Parents can help teens learn about handling money by going over some simple ideas. These five tips come from the National Endowment for Financial Education, an Englewood, Colo.-based group with a program geared toward teenagers.
1. Understand the difference between needs and wants.
Many kids may consider movies and designer jeans needs, but they need to understand that needs are the true essentials — such as food, clothing and shelter. Wants can make life easier, but kids need to learn that they must address and pay for their needs before they can spend money on their wants.
2. Set financial goals and budget accordingly.
One of the best ways for young people to learn about managing money is for them to set and achieve a simple financial goal. Younger teens can benefit from opening a savings account and choosing something to save for — an item of clothing or a piece of sports equipment, for example.
Help the teenager figure out how much to save each week to reach the goal within a reasonable amount of time. It's a good lesson in prioritizing and an introduction to the idea of planning for longer-term goals.
3. Know your money personality.
We all emphasize different things in the way we manage money. Some people are primarily spenders while others are savers. It is important to identify what kind of money personality your teen has, so that you can encourage him or her to plan accordingly and avoid blunders.
For example, people who are likely to immediately spend their loose cash may want to make sure it's not quite so readily available. Instead, they should be prepared to deposit it directly into a savings account. It is important to be aware of children's financial weaknesses and recognize that that their money personalities play an important role in shaping their financial future.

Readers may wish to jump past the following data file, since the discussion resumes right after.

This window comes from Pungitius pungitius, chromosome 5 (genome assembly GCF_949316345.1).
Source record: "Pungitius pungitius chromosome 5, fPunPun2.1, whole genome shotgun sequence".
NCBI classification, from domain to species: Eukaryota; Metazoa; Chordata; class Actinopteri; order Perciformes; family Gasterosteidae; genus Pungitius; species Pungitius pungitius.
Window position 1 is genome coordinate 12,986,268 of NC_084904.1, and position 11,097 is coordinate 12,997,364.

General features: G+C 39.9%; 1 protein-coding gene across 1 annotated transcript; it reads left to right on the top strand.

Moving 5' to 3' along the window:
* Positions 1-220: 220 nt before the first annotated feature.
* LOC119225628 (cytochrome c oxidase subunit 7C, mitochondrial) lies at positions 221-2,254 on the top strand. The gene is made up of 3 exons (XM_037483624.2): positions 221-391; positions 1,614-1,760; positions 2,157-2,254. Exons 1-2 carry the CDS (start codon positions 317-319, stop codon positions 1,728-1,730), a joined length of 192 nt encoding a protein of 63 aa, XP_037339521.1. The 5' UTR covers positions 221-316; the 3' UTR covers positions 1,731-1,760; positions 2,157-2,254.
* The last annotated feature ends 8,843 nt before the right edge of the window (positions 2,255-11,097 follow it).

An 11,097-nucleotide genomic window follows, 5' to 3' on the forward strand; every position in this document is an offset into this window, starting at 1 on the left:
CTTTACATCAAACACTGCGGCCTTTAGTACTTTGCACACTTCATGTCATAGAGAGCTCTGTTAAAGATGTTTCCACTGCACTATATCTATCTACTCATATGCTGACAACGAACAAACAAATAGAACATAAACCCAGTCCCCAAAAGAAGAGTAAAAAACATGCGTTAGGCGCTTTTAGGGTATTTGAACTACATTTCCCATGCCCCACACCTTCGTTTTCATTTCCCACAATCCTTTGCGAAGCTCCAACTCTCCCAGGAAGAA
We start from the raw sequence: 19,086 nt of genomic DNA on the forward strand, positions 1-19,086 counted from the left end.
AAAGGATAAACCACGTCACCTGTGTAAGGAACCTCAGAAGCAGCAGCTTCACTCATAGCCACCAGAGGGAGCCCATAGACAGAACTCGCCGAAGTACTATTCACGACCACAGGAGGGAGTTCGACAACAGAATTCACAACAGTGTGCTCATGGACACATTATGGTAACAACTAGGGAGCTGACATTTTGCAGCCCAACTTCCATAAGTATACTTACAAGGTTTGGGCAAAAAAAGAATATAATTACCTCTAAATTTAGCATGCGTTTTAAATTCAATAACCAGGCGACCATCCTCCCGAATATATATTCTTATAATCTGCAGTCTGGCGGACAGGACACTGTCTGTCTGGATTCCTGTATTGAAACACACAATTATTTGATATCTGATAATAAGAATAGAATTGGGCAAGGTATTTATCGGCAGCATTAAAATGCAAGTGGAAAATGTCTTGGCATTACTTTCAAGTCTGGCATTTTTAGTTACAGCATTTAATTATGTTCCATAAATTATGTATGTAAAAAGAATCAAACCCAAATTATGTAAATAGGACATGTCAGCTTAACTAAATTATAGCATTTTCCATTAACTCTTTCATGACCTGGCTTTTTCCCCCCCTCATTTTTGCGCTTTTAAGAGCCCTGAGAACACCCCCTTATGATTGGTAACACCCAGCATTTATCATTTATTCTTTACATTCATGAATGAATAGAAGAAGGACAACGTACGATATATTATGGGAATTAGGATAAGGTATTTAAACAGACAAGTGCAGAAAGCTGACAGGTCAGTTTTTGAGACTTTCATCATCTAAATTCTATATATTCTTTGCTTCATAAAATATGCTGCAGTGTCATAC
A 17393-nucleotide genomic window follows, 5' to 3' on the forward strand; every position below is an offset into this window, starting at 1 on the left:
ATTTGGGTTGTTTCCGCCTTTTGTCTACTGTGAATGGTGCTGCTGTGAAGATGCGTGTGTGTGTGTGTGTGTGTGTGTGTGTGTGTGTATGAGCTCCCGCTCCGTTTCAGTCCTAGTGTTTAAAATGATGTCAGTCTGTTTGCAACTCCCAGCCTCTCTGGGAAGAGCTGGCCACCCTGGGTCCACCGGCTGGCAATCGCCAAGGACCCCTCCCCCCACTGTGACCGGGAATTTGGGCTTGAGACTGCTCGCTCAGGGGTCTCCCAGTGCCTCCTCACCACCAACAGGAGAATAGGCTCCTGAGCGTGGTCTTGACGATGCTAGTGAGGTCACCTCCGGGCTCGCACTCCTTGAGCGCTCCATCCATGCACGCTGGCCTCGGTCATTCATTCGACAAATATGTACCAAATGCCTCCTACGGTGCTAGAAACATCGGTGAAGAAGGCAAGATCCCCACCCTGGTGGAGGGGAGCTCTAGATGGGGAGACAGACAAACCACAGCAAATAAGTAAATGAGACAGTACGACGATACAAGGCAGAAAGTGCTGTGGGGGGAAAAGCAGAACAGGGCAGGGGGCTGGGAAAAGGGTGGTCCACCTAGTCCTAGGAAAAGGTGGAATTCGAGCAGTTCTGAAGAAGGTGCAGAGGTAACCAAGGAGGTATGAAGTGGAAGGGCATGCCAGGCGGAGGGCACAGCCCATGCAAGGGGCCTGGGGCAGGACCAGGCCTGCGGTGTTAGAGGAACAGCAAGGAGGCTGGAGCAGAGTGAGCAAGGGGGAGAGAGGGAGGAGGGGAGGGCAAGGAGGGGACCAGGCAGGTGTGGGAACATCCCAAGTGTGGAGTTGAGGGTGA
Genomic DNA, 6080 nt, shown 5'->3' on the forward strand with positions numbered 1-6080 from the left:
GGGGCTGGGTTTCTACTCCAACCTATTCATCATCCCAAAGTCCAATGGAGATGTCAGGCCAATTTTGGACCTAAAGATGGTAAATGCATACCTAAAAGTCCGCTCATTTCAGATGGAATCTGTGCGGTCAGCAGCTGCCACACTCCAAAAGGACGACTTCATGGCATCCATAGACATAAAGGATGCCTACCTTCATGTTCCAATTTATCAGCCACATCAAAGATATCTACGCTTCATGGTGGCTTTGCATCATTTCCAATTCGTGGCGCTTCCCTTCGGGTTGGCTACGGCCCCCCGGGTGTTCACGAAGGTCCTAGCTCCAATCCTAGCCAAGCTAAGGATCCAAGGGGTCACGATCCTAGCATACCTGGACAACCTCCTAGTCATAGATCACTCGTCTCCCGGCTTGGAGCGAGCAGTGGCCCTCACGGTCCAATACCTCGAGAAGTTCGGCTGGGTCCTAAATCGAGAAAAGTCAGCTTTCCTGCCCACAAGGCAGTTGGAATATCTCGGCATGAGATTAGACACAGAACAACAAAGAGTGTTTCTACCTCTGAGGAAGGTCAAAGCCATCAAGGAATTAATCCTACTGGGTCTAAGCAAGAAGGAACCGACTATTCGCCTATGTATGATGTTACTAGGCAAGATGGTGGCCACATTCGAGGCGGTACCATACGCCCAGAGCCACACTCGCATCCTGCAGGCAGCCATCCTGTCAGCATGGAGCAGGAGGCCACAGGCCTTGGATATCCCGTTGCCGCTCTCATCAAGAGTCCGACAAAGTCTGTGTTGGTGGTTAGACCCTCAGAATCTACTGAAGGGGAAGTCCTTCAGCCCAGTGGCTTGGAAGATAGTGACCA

4. Pay yourself first.
Whether teens have a job or earn an allowance for work at home, they should get into the habit of putting a percentage of earnings directly into savings. By making the contribution automatic, it becomes like paying a bill. Suggest that they start with 10 percent, and encourage them to think of the practice not as a sacrifice, but as an investment in their own future.
5. Start saving early.
Starting to save early is more important than saving a large amount. Explain how compound interest works, using examples that teens can relate to.
For instance, the Rule of 72, which is a simple formula for calculating how long it takes money to double at any given time, is an easy way to show your teen how important it is to save from an early age.
Under this rule, the number of years required to double an investment is equal to 72 divided by the interest rate earned.
Let's say your bank offers 4 percent interest on a money-market account. Since 72 divided by four equals 18, your money will double in 18 years. Such examples to show your teen how much can be earned by simply putting away a few dollars a week. Soon he or she will get into a healthy habit of saving.
For more information try NEFE Teen Resource Bureau: http://www.ntrbonline.org